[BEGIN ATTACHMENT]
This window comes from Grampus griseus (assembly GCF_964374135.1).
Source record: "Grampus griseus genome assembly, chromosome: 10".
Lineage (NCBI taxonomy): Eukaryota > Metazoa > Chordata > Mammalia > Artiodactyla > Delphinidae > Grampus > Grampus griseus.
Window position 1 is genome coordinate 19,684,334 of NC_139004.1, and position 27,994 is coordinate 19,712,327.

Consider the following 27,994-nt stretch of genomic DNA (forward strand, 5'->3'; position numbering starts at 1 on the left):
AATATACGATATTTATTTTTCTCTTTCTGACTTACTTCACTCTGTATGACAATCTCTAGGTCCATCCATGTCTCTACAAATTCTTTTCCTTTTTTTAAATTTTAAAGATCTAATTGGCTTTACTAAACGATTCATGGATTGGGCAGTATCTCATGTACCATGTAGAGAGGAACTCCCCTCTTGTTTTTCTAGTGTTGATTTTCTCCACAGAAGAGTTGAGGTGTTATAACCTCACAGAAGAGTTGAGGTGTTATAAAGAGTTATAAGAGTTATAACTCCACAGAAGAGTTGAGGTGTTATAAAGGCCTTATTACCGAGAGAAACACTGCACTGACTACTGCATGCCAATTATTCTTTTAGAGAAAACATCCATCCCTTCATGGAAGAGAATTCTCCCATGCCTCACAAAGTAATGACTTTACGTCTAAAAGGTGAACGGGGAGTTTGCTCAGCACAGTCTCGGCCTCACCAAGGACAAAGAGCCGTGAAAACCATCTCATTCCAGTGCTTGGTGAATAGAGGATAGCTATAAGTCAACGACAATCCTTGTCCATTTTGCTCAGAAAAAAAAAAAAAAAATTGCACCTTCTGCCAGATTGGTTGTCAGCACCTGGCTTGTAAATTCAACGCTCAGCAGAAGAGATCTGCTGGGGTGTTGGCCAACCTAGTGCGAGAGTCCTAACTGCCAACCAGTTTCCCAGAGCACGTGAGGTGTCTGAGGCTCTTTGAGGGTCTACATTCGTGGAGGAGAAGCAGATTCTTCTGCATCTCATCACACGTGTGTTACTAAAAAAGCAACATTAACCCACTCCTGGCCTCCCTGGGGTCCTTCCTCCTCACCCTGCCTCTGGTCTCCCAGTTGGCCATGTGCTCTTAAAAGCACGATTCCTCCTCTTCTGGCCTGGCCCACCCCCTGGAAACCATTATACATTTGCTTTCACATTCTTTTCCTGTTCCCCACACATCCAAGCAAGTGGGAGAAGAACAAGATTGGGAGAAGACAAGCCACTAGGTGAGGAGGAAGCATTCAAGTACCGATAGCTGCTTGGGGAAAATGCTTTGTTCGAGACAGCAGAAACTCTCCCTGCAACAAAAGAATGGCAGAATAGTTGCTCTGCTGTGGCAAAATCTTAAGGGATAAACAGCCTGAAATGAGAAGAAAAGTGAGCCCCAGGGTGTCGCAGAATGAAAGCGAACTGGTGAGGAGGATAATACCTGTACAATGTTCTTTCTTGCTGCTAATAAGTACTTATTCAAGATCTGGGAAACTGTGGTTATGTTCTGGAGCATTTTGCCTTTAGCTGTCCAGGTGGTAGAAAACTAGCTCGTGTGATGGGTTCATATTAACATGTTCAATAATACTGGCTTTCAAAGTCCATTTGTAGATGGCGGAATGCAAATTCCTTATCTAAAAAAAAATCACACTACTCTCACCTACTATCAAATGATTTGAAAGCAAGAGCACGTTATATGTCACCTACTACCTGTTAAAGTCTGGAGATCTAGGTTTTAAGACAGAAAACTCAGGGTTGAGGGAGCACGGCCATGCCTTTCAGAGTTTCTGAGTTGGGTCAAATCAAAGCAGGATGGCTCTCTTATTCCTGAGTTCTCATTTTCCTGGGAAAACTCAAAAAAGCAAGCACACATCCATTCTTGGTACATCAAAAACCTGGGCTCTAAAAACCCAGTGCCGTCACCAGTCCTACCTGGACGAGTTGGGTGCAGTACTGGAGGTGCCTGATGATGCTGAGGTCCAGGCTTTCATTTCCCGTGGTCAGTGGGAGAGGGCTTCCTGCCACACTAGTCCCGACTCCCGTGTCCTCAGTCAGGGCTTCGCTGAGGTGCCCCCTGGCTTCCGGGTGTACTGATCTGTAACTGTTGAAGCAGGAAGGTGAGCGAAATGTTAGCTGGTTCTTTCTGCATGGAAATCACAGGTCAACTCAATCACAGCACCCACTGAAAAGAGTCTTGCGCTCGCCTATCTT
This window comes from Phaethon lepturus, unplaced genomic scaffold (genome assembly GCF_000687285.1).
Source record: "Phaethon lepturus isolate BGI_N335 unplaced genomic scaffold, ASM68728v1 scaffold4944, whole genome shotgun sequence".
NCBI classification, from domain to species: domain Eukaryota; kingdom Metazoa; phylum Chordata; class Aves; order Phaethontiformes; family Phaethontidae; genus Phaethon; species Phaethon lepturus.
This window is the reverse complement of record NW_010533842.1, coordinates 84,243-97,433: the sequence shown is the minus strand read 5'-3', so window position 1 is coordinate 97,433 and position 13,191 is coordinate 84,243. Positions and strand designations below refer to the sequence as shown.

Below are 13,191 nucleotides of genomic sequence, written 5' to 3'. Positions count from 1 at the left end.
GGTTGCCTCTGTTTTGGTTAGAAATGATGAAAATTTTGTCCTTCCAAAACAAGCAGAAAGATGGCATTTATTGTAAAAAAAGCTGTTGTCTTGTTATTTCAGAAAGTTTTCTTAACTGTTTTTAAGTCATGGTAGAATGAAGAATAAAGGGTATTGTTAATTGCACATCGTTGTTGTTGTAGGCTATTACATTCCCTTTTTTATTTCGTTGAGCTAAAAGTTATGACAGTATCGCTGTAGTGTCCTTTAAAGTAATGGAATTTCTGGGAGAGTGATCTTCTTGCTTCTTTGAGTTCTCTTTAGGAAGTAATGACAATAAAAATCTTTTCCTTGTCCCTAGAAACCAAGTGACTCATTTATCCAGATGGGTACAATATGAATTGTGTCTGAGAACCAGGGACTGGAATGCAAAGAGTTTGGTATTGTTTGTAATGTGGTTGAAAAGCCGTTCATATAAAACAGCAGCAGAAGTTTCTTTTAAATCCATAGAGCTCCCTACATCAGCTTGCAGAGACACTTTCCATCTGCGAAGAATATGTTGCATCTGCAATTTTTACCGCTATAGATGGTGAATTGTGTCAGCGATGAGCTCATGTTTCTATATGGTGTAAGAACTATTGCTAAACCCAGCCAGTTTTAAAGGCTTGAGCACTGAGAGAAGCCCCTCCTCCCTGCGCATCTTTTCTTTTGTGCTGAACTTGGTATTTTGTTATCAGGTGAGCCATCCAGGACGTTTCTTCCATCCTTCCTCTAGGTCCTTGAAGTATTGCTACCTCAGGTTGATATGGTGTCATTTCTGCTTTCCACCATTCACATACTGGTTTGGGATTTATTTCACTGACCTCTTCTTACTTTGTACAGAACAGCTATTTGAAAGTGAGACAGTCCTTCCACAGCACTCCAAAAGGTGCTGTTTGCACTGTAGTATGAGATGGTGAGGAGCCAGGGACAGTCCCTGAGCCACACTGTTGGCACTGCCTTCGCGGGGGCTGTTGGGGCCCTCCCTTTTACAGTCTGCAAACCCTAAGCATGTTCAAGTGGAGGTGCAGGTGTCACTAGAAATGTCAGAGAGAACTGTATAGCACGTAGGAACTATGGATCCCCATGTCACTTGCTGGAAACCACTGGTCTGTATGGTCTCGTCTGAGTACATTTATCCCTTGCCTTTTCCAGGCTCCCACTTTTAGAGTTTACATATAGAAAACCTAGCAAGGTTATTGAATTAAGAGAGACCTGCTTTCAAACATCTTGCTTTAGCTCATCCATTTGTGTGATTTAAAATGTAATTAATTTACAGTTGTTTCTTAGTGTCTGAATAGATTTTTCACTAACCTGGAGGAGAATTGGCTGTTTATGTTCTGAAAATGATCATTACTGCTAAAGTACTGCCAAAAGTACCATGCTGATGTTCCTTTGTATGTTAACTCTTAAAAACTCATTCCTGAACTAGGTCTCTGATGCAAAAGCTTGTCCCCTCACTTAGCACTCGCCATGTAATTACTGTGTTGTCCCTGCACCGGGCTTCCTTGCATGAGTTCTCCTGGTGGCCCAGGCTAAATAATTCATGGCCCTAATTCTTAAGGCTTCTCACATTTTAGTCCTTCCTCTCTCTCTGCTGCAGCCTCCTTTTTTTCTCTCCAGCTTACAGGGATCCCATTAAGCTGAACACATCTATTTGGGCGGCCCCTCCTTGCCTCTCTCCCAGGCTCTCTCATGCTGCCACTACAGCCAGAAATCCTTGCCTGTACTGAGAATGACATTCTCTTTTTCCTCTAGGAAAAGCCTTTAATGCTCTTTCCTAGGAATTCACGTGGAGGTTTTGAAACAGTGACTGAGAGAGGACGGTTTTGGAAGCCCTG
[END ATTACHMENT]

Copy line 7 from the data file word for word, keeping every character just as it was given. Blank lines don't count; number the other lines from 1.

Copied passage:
This window comes from Phaethon lepturus, unplaced genomic scaffold (genome assembly GCF_000687285.1).